That's why Gonzalez had to be open with his players if he did stay -- so there would still be a level of trust between him and his players. If he was going to make this work, he had to prove it to them that Manhattan was a worthy place to remain. If he wasn't willing to stay, then why should a player be committed, too?
"I was happy he was getting the recognition but I was scared from a personal point of view," said senior Peter Mulligan, who transferred to Manhattan from UMBC after his freshman season. "He's such a great coach and has done so much for the program and we wanted him back to lead us to going to the tournament three straight times.
"He just told us that he loved it here and that the school worked out an extension for him," Mulligan said. "He deserved it. He has brought in good players so we can be like Gonzaga out of the West."
Gonzalez is New York. He talks a mile a minute. He's always on the go. His background epitomizes the ethnic diversity of New York with a combination of Spanish and Italian, even though he said everyone thinks he looks Irish. He coaches in a heavily Jewish neighborhood. As such, he's able to fit in in any of the five New York City boroughs or nearby New Jersey or Connecticut.
"I'm a New Yorker and I feel comfortable here," Gonzalez said. "I'm trying to make this the Gonzaga of the East and it would have to take an unbelievable situation for me to go. I'm not saying I'll never go. Everyone thinks I'm dying to get out. That's not true.
"I could have left for a couple of A-10 jobs a year or two ago," Gonzalez said. "There were other schools that wanted me to interview. I'm not saying I would have gotten the job but they wanted me to interview. I haven't jumped at every chance to leave."
The reality, like Gonzaga, is that it's very tough to get teams to come to Manhattan. The Jaspers did get Rhode Island to come to Draddy Gym this season and have a return game through the Bracket Buster with Wisconsin-Milwaukee, a comparable team in the Horizon League. Like Manhattan, the Panthers just signed Bruce Pearl in the hope he wouldn't leave for a higher paying job.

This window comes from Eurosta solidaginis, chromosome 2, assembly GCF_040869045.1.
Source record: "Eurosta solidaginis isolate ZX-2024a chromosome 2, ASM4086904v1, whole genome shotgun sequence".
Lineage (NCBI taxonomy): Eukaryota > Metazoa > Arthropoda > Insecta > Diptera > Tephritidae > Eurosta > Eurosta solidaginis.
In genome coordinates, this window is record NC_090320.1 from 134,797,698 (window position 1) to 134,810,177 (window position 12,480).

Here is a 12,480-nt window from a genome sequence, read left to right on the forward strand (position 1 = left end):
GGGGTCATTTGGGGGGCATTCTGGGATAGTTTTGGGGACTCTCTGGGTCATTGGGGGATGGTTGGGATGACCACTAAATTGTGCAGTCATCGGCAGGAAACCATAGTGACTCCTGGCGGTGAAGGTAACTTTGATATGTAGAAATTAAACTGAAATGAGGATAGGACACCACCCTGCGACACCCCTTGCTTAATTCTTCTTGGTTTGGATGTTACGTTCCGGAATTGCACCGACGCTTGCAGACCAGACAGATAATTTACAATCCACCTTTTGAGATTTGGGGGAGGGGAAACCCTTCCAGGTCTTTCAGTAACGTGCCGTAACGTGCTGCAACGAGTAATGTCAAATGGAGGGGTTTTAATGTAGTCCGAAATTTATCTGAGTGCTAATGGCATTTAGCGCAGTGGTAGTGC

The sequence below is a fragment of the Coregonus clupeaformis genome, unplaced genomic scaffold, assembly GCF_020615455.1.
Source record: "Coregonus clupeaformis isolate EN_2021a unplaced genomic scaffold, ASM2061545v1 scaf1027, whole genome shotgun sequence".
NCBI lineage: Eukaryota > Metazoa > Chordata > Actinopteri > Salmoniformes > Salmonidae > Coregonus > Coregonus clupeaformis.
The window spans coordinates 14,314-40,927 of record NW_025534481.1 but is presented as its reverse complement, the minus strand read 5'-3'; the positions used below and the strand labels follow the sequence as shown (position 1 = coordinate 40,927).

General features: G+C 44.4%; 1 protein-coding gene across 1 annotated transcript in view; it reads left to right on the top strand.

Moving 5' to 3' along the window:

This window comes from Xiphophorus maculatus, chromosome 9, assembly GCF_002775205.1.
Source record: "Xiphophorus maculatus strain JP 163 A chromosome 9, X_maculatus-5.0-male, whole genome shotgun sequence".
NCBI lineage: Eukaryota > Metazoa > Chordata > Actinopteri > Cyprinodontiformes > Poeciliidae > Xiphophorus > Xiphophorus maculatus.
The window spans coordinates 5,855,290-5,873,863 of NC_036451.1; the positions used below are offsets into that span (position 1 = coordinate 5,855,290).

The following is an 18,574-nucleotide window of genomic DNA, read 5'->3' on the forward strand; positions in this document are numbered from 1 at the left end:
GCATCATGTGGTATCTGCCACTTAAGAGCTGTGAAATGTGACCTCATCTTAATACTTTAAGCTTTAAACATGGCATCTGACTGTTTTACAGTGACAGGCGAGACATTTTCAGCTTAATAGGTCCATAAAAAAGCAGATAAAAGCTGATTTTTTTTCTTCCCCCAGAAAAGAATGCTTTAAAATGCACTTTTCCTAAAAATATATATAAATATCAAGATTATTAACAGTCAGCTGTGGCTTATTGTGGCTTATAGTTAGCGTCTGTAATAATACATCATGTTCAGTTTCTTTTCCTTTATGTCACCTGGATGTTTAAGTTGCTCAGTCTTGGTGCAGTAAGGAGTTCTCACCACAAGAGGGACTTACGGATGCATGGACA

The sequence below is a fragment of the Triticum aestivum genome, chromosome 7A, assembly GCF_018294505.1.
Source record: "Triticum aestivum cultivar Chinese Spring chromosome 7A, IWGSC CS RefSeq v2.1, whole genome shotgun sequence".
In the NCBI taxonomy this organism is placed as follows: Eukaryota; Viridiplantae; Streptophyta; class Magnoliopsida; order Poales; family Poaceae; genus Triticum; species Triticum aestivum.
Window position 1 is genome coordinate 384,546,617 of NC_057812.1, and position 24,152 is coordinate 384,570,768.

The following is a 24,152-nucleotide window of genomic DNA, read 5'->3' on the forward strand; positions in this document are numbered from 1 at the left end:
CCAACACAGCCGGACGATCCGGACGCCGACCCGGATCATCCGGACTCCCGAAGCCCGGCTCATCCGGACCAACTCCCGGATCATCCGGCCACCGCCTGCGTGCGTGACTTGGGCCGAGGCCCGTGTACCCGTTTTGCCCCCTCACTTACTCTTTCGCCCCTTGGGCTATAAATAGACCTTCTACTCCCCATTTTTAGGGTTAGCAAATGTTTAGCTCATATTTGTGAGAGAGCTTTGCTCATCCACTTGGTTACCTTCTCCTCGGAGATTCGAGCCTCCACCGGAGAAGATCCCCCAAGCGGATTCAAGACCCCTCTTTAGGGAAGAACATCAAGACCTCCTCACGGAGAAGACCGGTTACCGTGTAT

Manhattan is playing at N.C. State and Arizona. Gonzalez' hope is to have those teams return the game to Madison Square Garden. Gonzaga tries to do the same thing, hoping to get teams to return a game to Seattle or at the very least the Spokane Arena (as they got last season after playing Georgia in Atlanta two seasons ago) since high-profile teams don't like to go to their on-campus arena. Gonzaga is opening up a new facility this season but it still will be tough to get teams to play there.
"We can't get Big East teams to play us anymore," Gonzalez said. "We're now going to the Pac-10 and the ACC. We can't get in the Holiday Festival at the Garden because we've won it. Look, if we had done this in the Midwest, then I'm not ringing the bell at the New York Stock Exchange. We're in New York and we've got a niche here. We can make this work."
Everyone in the MAAC will be zeroing in on Manhattan this season. The Jaspers aren't the favorites. That target belongs to Fairfield, Niagara, Iona and even Rider before the Jaspers, at least in the Blue Ribbon College Basketball Yearbook. The Jaspers do return Mulligan's 10 points a game, Wingate's 5 a game and role players Mike Konovelchick's six and Kenny Minor's five a game. That puts even more pressure on heralded newcomer C.J. Anderson to help offset the loss of Flores' 24 points a game.
"It's very rare for a team to win three straight regular-season and conference titles," Gonzalez said. "Everyone predicts it will be a step back for us. I do worry we won't be as good with a tougher schedule. But if teams don't get us this year (in the MAAC), they won't get us next year because we'll have our best team ever. Our juniors are really good, our solid freshmen will be sophomores and we've got a great transfer in Tyler Smith (from DePaul)."
Talk like that indicates that he's here to weather out a possible dip after a glorious two-year run. Dana Altman has made Creighton a destination job, just like Few did at Gonzaga. It can be done, even at a school like Manhattan, nestled in the Bronx, not too far from the shadow of Yankee Stadium, at a program that is never going to be the main attraction even within its own zip code.
Gonzalez has been a high-profile recruiter at Virginia and Providence. But he's had more of a challenge trying to land a Flores or develop a Mulligan into a major contributor.
"I don't buy the myth that you have to move by a certain age," Gonzalez said of missing his window to leave after the two-year NCAA run. "What's the hurry if you're successful and stay successful? The only reason you couldn't (move if you wanted to) is if we fell off the map. Hopefully we're not going to do that."
Andy Katz is a senior writer at ESPN.com. His Weekly Word on college basketball is updated Fridays throughout the year.